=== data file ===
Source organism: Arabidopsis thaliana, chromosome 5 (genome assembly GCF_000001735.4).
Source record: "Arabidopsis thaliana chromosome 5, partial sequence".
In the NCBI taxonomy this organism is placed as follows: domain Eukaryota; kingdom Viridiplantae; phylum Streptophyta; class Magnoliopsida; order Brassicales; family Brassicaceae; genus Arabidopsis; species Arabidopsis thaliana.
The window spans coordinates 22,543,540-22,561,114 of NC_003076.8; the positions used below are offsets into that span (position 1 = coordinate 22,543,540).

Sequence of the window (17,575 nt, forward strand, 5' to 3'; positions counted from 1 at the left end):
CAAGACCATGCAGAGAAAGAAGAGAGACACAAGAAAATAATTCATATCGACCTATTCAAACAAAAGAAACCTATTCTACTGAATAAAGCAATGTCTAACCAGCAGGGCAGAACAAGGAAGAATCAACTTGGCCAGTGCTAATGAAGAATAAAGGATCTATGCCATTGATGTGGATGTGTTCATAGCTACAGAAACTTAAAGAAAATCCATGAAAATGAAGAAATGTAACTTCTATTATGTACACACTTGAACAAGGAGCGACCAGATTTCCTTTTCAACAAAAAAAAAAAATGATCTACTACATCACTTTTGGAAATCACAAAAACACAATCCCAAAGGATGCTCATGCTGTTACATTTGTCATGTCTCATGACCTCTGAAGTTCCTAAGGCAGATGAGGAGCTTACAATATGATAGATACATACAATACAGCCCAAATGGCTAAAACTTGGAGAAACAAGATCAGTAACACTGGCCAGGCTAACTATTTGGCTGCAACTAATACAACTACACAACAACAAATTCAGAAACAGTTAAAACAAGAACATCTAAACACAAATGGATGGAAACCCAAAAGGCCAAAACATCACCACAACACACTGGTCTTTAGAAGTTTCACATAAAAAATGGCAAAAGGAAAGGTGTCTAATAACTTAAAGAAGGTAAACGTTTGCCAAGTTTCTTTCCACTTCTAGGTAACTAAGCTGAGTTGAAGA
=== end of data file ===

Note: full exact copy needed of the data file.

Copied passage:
Source organism: Arabidopsis thaliana, chromosome 5 (genome assembly GCF_000001735.4).
Source record: "Arabidopsis thaliana chromosome 5, partial sequence".
In the NCBI taxonomy this organism is placed as follows: domain Eukaryota; kingdom Viridiplantae; phylum Streptophyta; class Magnoliopsida; order Brassicales; family Brassicaceae; genus Arabidopsis; species Arabidopsis thaliana.
The window spans coordinates 22,543,540-22,561,114 of NC_003076.8; the positions used below are offsets into that span (position 1 = coordinate 22,543,540).

Sequence of the window (17,575 nt, forward strand, 5' to 3'; positions counted from 1 at the left end):
CAAGACCATGCAGAGAAAGAAGAGAGACACAAGAAAATAATTCATATCGACCTATTCAAACAAAAGAAACCTATTCTACTGAATAAAGCAATGTCTAACCAGCAGGGCAGAACAAGGAAGAATCAACTTGGCCAGTGCTAATGAAGAATAAAGGATCTATGCCATTGATGTGGATGTGTTCATAGCTACAGAAACTTAAAGAAAATCCATGAAAATGAAGAAATGTAACTTCTATTATGTACACACTTGAACAAGGAGCGACCAGATTTCCTTTTCAACAAAAAAAAAAAATGATCTACTACATCACTTTTGGAAATCACAAAAACACAATCCCAAAGGATGCTCATGCTGTTACATTTGTCATGTCTCATGACCTCTGAAGTTCCTAAGGCAGATGAGGAGCTTACAATATGATAGATACATACAATACAGCCCAAATGGCTAAAACTTGGAGAAACAAGATCAGTAACACTGGCCAGGCTAACTATTTGGCTGCAACTAATACAACTACACAACAACAAATTCAGAAACAGTTAAAACAAGAACATCTAAACACAAATGGATGGAAACCCAAAAGGCCAAAACATCACCACAACACACTGGTCTTTAGAAGTTTCACATAAAAAATGGCAAAAGGAAAGGTGTCTAATAACTTAAAGAAGGTAAACGTTTGCCAAGTTTCTTTCCACTTCTAGGTAACTAAGCTGAGTTGAAGA